Controlling Administrative Costs: The Key to Higher Profits

In today’s foodservice equipment market, one reality is the trend towards consolidation of players among various industry segments, including manufacturers. Some may see this as a negative development, believing that fewer equipment manufacturers, for example, means less competition, which in turn leads to higher prices and fewer product innovations.

But this also ties into another industry trend: leaner staffs and the resulting pressures to streamline distributor and dealer administrative costs. Assisting in this drive for greater efficiency, it’s important to realize that a so-called “broadline” manufacturer can transfer efficiencies in production, delivery and administrative functions.

But how exactly can customers expect to realize such savings? Let’s assume for the sake of discussion that several manufacturers are making products of equal quality and sticker price. Where the broadline manufacturer can “break the tie” is in the ability to help a customer reduce administrative, freight and on-site receiving/installation costs.

Let’s start with administrative savings. By combining multiple product lines into a single transaction, administrative purchasing procedures and costs can be cut by reducing the amount of time and manpower needed to process what might otherwise be two, three or four individual dealings. That may seem like a small incremental benefit, but it can really add up.

What about freight costs? Now, here’s where the benefits of consolidating the sources of product have had a major impact over the past several years as everyone has faced rising gasoline and shipping, costs. Today, the dealer community is paying anywhere between 8 percent to 12 percent of its cost of procured items for freight — a percentage that’s more than double what it was six or eight years ago. Combining purchases from a single source by consolidating as many items as possible for each job on a single shipment means that significant freight breaks in weight-per-shipment will be realized. In doing so, the freight savings per job could be as high as 12 percent or more on the overall cost of freight.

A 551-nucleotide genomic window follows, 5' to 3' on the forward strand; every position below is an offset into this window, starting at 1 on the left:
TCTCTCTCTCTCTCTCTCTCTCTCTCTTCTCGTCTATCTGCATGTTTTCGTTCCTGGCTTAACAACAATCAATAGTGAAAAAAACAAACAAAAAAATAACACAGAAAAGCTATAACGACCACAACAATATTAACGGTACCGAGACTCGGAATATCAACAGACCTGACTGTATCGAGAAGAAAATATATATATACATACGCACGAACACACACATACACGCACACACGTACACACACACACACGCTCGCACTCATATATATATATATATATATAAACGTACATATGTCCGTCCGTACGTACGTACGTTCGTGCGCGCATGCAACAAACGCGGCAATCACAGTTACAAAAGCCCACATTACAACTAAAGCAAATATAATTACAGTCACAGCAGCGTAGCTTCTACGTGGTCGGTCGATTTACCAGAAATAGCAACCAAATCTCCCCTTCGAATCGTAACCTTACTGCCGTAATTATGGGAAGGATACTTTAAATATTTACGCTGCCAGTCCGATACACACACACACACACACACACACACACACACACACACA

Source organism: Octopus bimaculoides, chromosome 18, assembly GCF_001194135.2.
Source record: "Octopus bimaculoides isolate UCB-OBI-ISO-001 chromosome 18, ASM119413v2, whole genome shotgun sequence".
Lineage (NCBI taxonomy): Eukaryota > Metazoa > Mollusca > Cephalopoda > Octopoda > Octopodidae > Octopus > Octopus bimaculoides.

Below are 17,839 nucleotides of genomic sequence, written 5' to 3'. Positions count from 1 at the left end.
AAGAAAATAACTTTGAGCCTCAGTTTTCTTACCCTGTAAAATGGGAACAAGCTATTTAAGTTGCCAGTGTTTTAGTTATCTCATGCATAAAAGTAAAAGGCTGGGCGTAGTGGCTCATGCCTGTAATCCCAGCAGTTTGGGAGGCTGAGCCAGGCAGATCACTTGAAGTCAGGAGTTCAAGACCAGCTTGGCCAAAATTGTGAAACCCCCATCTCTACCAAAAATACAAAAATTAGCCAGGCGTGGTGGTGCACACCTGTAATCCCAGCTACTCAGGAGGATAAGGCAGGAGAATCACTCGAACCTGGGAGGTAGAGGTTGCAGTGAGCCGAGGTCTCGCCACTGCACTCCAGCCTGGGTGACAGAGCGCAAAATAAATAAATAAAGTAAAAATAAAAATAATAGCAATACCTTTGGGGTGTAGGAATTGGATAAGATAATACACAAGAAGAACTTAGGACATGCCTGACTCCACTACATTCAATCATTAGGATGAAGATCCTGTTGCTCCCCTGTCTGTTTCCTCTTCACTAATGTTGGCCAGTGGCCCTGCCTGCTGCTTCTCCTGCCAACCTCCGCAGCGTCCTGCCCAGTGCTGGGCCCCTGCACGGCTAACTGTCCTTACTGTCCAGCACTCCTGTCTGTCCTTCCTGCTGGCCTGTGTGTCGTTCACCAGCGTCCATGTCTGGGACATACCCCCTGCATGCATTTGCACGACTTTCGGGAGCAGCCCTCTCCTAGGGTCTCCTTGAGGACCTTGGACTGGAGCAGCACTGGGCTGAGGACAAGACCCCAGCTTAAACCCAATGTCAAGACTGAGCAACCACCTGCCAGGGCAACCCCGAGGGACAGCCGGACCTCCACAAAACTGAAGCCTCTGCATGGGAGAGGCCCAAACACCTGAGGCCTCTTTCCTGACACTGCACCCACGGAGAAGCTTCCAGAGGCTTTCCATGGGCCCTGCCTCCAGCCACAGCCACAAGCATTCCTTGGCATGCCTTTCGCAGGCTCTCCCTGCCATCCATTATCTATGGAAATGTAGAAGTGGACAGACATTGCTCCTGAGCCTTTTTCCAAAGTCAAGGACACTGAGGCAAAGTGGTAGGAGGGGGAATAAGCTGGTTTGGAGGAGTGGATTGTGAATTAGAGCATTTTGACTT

Let’s not overlook equipment delivery and installation costs either, as these can also be reduced when dealers purchase equipment from fewer, more strategically chosen sources. It’s much more economical for a dealer to unload one shipment than several: There are lower fees for docking and unloading trucks, not to mention valuable time and labor savings. This can translate into another couple of percentage points in cost savings.

All told, dealers can realize as much as 12 percent or more in savings by working with a single source that can provide them with a broad line of products. And that’s with making no sacrifices in product selection, quality or the amount of equipment delivered.

What to do with the savings? Dealers can keep the entire amount for themselves as additional profit, or choose to pass along some of their windfall to the end-user customer. And, if the dealer picks the right partner, they’ll find some major relief from the headaches of administrative documentation.

It’s a fact: Working with fewer suppliers can be a winning combination all around. And that’s never been more true than today.

“Parting Shot’’ is a monthly opinion column written on a rotating basis by guest authors. The opinions expressed are not necessarily those of FE&S.

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